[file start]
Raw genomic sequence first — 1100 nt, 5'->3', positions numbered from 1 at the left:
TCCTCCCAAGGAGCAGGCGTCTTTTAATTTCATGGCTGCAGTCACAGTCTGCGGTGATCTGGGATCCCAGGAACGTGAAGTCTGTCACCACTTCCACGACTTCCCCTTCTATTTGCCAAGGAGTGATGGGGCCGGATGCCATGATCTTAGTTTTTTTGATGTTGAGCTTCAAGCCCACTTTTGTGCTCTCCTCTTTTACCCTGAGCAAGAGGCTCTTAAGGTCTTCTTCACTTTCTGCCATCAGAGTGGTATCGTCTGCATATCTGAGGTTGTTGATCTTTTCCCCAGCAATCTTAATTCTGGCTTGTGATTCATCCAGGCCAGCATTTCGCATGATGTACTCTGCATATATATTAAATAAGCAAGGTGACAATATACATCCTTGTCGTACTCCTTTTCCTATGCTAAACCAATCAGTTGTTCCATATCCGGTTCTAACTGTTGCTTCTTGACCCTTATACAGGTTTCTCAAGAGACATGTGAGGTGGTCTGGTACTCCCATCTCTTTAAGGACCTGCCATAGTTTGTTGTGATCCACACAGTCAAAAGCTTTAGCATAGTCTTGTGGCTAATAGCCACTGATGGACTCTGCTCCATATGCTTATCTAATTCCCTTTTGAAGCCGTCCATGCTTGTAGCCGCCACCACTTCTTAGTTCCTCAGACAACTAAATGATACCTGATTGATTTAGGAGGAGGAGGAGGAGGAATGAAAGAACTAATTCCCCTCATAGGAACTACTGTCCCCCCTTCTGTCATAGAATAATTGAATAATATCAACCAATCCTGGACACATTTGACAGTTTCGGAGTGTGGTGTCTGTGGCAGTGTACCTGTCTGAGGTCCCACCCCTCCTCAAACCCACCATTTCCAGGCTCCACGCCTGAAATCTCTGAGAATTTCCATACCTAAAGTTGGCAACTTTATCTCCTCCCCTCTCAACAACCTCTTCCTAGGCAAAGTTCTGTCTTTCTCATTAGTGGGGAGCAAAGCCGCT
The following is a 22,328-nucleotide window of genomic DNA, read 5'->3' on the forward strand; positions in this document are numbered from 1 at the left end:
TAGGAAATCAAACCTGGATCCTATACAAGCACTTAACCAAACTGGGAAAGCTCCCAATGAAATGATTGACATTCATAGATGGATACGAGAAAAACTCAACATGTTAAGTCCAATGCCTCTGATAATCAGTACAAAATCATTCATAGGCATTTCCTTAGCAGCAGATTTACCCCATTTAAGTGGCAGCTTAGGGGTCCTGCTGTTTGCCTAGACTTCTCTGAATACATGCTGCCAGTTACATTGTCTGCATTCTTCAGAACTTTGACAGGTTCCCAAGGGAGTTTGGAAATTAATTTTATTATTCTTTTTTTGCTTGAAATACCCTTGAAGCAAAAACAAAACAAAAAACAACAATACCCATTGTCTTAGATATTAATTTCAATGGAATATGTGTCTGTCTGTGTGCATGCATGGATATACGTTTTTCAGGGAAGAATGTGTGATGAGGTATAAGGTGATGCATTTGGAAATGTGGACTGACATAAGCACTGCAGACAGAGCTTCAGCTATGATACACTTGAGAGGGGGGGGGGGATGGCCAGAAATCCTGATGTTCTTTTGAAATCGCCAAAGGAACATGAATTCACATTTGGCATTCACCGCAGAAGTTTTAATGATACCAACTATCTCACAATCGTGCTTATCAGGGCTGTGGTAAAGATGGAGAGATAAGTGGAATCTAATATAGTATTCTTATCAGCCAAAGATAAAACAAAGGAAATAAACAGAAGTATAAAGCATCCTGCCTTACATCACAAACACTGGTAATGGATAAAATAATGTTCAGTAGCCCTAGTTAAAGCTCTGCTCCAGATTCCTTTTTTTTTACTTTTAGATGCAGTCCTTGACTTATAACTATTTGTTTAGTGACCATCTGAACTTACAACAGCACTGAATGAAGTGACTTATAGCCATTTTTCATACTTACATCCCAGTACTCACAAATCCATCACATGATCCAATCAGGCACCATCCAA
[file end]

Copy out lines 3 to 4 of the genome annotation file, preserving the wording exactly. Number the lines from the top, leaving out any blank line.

The following is a 22,328-nucleotide window of genomic DNA, read 5'->3' on the forward strand; positions in this document are numbered from 1 at the left end:
TAGGAAATCAAACCTGGATCCTATACAAGCACTTAACCAAACTGGGAAAGCTCCCAATGAAATGATTGACATTCATAGATGGATACGAGAAAAACTCAACATGTTAAGTCCAATGCCTCTGATAATCAGTACAAAATCATTCATAGGCATTTCCTTAGCAGCAGATTTACCCCATTTAAGTGGCAGCTTAGGGGTCCTGCTGTTTGCCTAGACTTCTCTGAATACATGCTGCCAGTTACATTGTCTGCATTCTTCAGAACTTTGACAGGTTCCCAAGGGAGTTTGGAAATTAATTTTATTATTCTTTTTTTGCTTGAAATACCCTTGAAGCAAAAACAAAACAAAAAACAACAATACCCATTGTCTTAGATATTAATTTCAATGGAATATGTGTCTGTCTGTGTGCATGCATGGATATACGTTTTTCAGGGAAGAATGTGTGATGAGGTATAAGGTGATGCATTTGGAAATGTGGACTGACATAAGCACTGCAGACAGAGCTTCAGCTATGATACACTTGAGAGGGGGGGGGGGATGGCCAGAAATCCTGATGTTCTTTTGAAATCGCCAAAGGAACATGAATTCACATTTGGCATTCACCGCAGAAGTTTTAATGATACCAACTATCTCACAATCGTGCTTATCAGGGCTGTGGTAAAGATGGAGAGATAAGTGGAATCTAATATAGTATTCTTATCAGCCAAAGATAAAACAAAGGAAATAAACAGAAGTATAAAGCATCCTGCCTTACATCACAAACACTGGTAATGGATAAAATAATGTTCAGTAGCCCTAGTTAAAGCTCTGCTCCAGATTCCTTTTTTTTTACTTTTAGATGCAGTCCTTGACTTATAACTATTTGTTTAGTGACCATCTGAACTTACAACAGCACTGAATGAAGTGACTTATAGCCATTTTTCATACTTACATCCCAGTACTCACAAATCCATCACATGATCCAATCAGGCACCATCCAA